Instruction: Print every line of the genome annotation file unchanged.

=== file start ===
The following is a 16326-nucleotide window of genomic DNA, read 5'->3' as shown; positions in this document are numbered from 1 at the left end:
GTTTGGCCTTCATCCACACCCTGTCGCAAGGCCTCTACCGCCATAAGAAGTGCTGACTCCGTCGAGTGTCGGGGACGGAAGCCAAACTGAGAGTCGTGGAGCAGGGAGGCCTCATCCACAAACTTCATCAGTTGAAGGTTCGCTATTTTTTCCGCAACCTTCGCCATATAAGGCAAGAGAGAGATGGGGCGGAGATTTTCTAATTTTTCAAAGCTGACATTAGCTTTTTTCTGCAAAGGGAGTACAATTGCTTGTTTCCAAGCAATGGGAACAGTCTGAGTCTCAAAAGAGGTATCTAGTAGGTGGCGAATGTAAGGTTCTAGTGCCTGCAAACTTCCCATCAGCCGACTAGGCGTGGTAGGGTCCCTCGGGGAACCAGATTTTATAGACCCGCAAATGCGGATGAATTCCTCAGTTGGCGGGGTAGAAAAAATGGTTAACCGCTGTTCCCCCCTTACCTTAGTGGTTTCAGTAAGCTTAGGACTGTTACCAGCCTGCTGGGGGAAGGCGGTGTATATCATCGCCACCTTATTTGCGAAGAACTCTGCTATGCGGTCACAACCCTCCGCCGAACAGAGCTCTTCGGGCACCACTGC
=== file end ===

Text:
The following is a 16326-nucleotide window of genomic DNA, read 5'->3' as shown; positions in this document are numbered from 1 at the left end:
GTTTGGCCTTCATCCACACCCTGTCGCAAGGCCTCTACCGCCATAAGAAGTGCTGACTCCGTCGAGTGTCGGGGACGGAAGCCAAACTGAGAGTCGTGGAGCAGGGAGGCCTCATCCACAAACTTCATCAGTTGAAGGTTCGCTATTTTTTCCGCAACCTTCGCCATATAAGGCAAGAGAGAGATGGGGCGGAGATTTTCTAATTTTTCAAAGCTGACATTAGCTTTTTTCTGCAAAGGGAGTACAATTGCTTGTTTCCAAGCAATGGGAACAGTCTGAGTCTCAAAAGAGGTATCTAGTAGGTGGCGAATGTAAGGTTCTAGTGCCTGCAAACTTCCCATCAGCCGACTAGGCGTGGTAGGGTCCCTCGGGGAACCAGATTTTATAGACCCGCAAATGCGGATGAATTCCTCAGTTGGCGGGGTAGAAAAAATGGTTAACCGCTGTTCCCCCCTTACCTTAGTGGTTTCAGTAAGCTTAGGACTGTTACCAGCCTGCTGGGGGAAGGCGGTGTATATCATCGCCACCTTATTTGCGAAGAACTCTGCTATGCGGTCACAACCCTCCGCCGAACAGAGCTCTTCGGGCACCACTGC